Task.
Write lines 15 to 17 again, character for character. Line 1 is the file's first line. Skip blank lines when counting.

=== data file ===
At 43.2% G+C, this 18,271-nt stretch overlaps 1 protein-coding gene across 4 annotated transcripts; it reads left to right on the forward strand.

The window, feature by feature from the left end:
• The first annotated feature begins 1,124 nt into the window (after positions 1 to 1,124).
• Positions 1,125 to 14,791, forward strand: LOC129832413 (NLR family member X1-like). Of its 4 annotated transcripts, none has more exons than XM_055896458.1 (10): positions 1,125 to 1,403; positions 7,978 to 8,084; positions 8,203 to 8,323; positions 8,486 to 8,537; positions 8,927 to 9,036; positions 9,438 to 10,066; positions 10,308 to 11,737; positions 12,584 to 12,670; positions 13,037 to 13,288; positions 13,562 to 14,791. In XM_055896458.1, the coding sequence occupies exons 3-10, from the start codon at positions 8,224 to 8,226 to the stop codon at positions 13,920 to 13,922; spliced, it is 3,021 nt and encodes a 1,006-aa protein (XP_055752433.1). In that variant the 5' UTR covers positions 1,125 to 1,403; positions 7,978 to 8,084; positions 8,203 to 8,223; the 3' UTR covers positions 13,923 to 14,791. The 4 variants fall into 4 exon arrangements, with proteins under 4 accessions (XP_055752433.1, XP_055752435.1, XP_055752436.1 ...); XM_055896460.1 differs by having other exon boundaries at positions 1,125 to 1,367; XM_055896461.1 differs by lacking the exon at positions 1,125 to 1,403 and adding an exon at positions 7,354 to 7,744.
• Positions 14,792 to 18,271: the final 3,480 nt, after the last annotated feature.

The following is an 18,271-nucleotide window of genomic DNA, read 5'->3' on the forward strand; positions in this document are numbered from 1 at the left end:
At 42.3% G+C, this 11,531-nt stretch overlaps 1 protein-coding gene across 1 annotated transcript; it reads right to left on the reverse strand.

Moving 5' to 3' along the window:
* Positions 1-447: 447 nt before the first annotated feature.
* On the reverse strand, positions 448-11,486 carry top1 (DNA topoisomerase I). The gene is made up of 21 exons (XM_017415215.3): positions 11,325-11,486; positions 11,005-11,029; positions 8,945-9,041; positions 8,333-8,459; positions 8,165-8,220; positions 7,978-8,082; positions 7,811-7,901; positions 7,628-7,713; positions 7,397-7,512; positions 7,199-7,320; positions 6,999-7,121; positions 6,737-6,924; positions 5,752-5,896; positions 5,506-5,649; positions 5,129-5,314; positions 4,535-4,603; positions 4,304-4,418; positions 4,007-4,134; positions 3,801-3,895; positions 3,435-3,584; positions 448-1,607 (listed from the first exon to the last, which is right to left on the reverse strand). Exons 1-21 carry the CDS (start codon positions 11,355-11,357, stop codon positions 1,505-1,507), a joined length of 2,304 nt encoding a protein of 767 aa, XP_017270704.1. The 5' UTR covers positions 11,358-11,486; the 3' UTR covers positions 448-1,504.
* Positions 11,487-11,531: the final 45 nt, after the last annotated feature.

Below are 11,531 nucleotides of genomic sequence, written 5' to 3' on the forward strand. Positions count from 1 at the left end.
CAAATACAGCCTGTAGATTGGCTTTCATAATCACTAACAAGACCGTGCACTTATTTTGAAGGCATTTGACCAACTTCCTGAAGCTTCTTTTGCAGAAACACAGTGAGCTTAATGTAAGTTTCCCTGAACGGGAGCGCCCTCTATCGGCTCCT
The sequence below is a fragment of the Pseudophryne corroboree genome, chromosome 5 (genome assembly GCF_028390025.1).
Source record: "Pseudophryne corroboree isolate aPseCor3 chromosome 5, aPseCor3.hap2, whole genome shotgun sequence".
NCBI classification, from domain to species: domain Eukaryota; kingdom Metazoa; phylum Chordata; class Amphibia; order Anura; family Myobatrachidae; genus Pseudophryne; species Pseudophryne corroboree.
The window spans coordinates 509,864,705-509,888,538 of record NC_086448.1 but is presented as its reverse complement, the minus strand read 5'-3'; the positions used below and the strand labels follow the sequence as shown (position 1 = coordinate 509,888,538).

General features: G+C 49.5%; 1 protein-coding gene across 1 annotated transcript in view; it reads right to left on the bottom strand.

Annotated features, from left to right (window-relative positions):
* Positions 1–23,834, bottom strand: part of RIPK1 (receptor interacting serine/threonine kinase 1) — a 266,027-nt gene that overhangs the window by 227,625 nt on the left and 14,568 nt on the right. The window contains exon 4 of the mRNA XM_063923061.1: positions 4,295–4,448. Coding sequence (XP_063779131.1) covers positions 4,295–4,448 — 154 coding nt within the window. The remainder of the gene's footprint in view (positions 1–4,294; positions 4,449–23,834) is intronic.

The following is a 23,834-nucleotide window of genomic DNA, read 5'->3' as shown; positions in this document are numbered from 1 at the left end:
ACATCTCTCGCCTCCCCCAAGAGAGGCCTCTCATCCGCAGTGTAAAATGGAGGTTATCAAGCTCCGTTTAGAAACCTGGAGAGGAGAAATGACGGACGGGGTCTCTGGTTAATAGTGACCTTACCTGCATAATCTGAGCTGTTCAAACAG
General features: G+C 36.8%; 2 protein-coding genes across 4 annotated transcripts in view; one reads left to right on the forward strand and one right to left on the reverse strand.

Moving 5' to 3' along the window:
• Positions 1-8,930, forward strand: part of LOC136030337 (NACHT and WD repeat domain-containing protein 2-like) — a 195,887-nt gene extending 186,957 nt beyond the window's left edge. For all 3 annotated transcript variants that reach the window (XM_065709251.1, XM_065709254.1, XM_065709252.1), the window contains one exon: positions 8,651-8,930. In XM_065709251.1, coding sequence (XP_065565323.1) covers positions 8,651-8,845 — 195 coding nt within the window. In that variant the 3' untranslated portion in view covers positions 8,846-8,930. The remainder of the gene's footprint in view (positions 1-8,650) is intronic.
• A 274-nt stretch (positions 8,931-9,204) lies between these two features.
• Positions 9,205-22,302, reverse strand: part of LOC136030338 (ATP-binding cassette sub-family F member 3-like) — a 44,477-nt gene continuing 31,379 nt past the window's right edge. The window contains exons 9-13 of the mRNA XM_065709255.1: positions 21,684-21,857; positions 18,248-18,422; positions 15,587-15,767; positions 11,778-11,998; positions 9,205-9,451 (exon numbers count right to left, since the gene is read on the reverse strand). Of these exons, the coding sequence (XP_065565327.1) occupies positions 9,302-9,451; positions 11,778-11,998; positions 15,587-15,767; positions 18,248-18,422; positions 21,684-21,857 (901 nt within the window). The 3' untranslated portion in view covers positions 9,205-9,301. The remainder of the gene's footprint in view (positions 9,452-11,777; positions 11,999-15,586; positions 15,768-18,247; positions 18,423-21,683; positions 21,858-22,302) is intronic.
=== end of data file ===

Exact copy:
Source record: "Pseudophryne corroboree isolate aPseCor3 chromosome 5, aPseCor3.hap2, whole genome shotgun sequence".
NCBI classification, from domain to species: domain Eukaryota; kingdom Metazoa; phylum Chordata; class Amphibia; order Anura; family Myobatrachidae; genus Pseudophryne; species Pseudophryne corroboree.
The window spans coordinates 509,864,705-509,888,538 of record NC_086448.1 but is presented as its reverse complement, the minus strand read 5'-3'; the positions used below and the strand labels follow the sequence as shown (position 1 = coordinate 509,888,538).